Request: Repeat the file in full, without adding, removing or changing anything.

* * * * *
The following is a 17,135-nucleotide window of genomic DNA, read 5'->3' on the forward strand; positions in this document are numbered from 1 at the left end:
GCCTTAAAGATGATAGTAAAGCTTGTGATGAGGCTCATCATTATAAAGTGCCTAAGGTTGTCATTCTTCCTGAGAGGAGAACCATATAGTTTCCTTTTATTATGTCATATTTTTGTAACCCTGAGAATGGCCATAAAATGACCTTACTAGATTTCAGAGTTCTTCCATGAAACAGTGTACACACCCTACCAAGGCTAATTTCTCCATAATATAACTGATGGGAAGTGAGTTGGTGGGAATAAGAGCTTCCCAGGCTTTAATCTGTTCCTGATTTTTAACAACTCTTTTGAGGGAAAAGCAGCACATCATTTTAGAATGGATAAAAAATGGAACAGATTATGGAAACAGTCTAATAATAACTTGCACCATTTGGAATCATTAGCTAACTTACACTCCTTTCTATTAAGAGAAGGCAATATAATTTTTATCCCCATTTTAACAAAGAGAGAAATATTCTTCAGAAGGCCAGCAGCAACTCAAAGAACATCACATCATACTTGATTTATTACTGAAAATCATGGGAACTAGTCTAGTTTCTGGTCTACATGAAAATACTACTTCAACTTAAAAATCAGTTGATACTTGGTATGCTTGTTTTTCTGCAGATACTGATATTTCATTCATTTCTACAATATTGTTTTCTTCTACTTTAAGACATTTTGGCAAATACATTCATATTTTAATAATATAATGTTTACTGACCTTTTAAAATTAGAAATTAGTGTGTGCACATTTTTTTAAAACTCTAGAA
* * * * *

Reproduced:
The following is a 17,135-nucleotide window of genomic DNA, read 5'->3' on the forward strand; positions in this document are numbered from 1 at the left end:
GCCTTAAAGATGATAGTAAAGCTTGTGATGAGGCTCATCATTATAAAGTGCCTAAGGTTGTCATTCTTCCTGAGAGGAGAACCATATAGTTTCCTTTTATTATGTCATATTTTTGTAACCCTGAGAATGGCCATAAAATGACCTTACTAGATTTCAGAGTTCTTCCATGAAACAGTGTACACACCCTACCAAGGCTAATTTCTCCATAATATAACTGATGGGAAGTGAGTTGGTGGGAATAAGAGCTTCCCAGGCTTTAATCTGTTCCTGATTTTTAACAACTCTTTTGAGGGAAAAGCAGCACATCATTTTAGAATGGATAAAAAATGGAACAGATTATGGAAACAGTCTAATAATAACTTGCACCATTTGGAATCATTAGCTAACTTACACTCCTTTCTATTAAGAGAAGGCAATATAATTTTTATCCCCATTTTAACAAAGAGAGAAATATTCTTCAGAAGGCCAGCAGCAACTCAAAGAACATCACATCATACTTGATTTATTACTGAAAATCATGGGAACTAGTCTAGTTTCTGGTCTACATGAAAATACTACTTCAACTTAAAAATCAGTTGATACTTGGTATGCTTGTTTTTCTGCAGATACTGATATTTCATTCATTTCTACAATATTGTTTTCTTCTACTTTAAGACATTTTGGCAAATACATTCATATTTTAATAATATAATGTTTACTGACCTTTTAAAATTAGAAATTAGTGTGTGCACATTTTTTTAAAACTCTAGAA